Friday, April 18, 2008

Ted Leitner and Todd Jones on Baseball

At nights I can pick up the San Diego Padre games better than any other signal. That includes Giants on 680KNBR, Dodgers 1340-1400KFI, Fresno Grizzly station or even the occasional NBA's Utah Jazz game.

Last night was a doozie between the Padres and Colorado Rockies that lasted 22 innings. During the bottom of the 19th, play-by-play announcer Ted Leitner directed the listeners attention to what the remaining fans were doing in the stands. "They're doing some kind of bird dance. It's really quite disturbing the way they're flapping their arms as if to create a wind tunnel so the ball off the bat of a Padre will fly outta here. I dunno... 'Third Base!' (came the response of his sidekick, which is a reference to the Abbott and Costello Who's on First skit)."

When I heard Leitner's call I immediately flashed to my favorite animated cartoon series, the Flintstones, as I pictured all the cave people doing the popular dance of their day, the Pterodactyl. There they were, flapping their arms, "cawing" all the while.

But I digress. In the top of the 22nd inning, the Rockies' Troy Tulowitzki doubled off of Glendon Rusch after Willy Taveras had reached first base on a Khalil Greene error and then advanced to second on catcher Josh Bard's errant toss. Tough to hang a loss on Rusch with that kind of support (I visited the Land of Nod but having taken a liking to Ted Leitner, that's just the kind of thing he would have told the fans. I like an announcer who will tell the fans-for the team he announces- precisely what took place, no holds barred but with aplomb). The game lasted 6 hours and 16 minutes.

Todd Jones has a column in the Sporting News called The Closer.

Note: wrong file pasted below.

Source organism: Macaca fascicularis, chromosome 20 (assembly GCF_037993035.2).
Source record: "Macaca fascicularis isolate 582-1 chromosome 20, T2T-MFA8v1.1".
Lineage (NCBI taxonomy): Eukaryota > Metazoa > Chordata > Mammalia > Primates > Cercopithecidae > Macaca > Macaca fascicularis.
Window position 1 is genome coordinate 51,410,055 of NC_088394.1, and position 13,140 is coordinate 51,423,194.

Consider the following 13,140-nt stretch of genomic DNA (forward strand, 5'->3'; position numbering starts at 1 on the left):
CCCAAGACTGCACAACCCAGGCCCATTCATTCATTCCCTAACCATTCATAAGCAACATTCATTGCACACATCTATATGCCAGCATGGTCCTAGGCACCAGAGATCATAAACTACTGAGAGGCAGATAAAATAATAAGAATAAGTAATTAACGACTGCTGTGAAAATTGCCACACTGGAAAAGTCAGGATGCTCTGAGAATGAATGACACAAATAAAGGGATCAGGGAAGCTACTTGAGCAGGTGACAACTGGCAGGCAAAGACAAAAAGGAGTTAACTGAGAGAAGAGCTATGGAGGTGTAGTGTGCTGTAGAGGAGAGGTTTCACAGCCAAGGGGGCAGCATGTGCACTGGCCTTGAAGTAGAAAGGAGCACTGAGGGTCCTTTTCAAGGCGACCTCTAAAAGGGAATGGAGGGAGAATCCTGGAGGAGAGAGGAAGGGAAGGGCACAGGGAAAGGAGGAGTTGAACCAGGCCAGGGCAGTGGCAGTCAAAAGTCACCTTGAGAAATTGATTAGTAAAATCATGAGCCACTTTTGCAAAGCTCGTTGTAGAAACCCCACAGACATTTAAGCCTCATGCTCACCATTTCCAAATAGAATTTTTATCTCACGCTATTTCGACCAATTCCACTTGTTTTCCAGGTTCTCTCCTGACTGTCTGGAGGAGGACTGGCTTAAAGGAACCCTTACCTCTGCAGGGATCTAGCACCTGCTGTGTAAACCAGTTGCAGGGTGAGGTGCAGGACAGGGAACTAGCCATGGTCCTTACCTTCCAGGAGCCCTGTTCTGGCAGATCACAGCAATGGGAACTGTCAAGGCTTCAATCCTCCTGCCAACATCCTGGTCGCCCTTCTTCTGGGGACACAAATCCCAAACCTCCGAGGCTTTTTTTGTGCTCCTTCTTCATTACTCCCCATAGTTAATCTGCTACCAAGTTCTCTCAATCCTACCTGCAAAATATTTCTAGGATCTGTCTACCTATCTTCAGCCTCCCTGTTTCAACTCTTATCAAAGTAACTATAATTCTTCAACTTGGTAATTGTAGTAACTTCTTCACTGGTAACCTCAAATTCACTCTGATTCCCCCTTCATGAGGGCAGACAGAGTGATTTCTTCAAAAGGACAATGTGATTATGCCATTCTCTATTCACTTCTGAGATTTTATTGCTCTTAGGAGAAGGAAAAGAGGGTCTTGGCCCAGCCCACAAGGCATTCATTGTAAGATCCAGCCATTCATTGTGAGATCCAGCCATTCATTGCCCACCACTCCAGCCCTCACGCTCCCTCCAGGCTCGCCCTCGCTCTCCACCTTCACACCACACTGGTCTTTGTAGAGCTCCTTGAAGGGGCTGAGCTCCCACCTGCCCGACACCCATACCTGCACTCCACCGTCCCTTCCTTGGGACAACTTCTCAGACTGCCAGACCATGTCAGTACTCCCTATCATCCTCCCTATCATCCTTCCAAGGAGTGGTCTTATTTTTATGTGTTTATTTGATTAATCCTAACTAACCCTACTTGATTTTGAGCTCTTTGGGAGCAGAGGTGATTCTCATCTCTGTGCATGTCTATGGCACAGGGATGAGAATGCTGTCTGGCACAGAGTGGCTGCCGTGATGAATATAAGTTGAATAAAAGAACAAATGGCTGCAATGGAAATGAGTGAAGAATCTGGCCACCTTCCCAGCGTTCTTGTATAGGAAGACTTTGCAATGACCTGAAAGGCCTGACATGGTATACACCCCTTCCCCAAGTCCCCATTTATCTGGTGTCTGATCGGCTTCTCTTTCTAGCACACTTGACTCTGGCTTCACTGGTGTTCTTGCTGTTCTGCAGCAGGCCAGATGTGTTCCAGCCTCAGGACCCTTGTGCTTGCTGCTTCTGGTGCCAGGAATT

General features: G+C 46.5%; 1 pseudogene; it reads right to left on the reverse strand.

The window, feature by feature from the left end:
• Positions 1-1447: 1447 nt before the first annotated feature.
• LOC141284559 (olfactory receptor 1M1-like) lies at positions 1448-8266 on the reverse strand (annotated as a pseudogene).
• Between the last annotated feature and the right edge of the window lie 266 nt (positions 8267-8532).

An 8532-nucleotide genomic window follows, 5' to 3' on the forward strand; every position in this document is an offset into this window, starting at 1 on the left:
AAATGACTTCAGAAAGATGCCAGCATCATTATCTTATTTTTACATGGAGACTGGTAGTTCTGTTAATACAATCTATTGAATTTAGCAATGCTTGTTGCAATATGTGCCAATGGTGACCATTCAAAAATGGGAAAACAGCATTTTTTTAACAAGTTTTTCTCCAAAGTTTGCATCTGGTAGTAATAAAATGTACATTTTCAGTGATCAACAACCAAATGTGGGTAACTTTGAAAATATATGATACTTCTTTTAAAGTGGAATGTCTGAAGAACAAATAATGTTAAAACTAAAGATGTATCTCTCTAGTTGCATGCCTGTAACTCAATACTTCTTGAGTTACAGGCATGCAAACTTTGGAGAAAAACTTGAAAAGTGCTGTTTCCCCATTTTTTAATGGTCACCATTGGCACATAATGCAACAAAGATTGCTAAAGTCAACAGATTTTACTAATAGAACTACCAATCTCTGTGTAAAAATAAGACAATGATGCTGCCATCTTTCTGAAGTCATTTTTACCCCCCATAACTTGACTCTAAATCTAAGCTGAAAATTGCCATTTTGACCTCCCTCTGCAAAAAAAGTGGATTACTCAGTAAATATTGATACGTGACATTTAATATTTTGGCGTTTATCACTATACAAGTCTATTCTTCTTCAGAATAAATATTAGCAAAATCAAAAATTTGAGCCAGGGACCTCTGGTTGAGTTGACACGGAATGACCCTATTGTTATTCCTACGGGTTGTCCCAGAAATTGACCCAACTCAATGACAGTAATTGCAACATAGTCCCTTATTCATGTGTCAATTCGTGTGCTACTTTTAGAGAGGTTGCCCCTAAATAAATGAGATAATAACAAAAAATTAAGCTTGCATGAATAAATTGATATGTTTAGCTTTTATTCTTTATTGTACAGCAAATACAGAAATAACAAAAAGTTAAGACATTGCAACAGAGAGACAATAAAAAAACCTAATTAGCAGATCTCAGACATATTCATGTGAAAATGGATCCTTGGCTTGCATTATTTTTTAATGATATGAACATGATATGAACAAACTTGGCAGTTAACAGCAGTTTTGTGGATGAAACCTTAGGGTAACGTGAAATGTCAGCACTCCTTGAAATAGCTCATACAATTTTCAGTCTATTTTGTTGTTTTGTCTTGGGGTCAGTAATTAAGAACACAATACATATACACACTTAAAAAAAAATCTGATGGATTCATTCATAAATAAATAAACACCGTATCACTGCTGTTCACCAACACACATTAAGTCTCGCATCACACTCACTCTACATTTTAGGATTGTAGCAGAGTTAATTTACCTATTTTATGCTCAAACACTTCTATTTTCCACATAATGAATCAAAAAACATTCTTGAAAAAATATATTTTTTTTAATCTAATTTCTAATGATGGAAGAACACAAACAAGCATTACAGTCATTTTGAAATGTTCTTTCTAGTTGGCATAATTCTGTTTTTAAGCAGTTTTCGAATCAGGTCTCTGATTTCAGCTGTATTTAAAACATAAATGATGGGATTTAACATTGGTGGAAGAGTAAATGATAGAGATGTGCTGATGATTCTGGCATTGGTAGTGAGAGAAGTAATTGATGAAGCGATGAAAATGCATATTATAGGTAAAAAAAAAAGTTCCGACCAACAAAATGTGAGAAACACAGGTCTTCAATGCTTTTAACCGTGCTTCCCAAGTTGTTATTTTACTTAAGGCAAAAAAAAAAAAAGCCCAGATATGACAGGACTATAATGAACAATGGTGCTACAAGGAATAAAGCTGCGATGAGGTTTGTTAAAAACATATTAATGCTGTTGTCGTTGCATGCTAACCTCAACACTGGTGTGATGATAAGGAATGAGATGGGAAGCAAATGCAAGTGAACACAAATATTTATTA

Todd Barton Givin Jones is his birth name. He was a former 1st round selection (27th pick) of the Houston Astros. Currently Jones is in his second tour of duty with the Detroit Tigers. In his lengthy career he has collected 304 saves.

Todd's column is givin, in that it offers a perspective of someone who sees the game from the pitcher's mound. And all that goes on between and outside the foul lines.

In an article, Someone should sign Barry Bonds, he lists the possible teams who might consider signing Bonds. Like for the Kansas City Royals: Could work, surprisingly. Seattle Mariners: Their marketing department is so good that it could make fans like him.

I especially liked And you thought the mound was just a pile of the week of March 17th issue.

He says next time you check out a game in high-def, take a look at the mound. They are not all created equal.

Baseball is one of the few sports in which 90% of the game is played in two areas: the mound and the batter's box.

Back in the day, mounds were built with the home team in mind. The Astrodome was notorious for high mounds. And look who pitched there: Nolan Ryan, James Rodney- J.R. Richard and Mike Scott- all tall, hard throwers who benefited from a high mound.

Everyone knew the mound at Candlestick Park was the worst in baseball. Because of the wind, the mound would dry out. By the middle of the game, it was like you were pitching on baby powder.

He made sure to note: Few pitchers bother calling the grounds crew to fix a hole. Do that and you feel like you've got to strike out the next three guys on nine pitches because you've made a fuss and slowed down the game. Umps don't like the game to be held up for this reason, so most pitchers figure it's best to keep things moving.

How about them umps? They don't care if the condition of the mound could be a hazard to a pitcher's health. They want to hurry things up so they can do whatever it is they do outside the foul lines.

Thanks to Todd Jones and Ted Leitner and the Hanna-Barbera classic, the Flintstones.

Kevin Marquez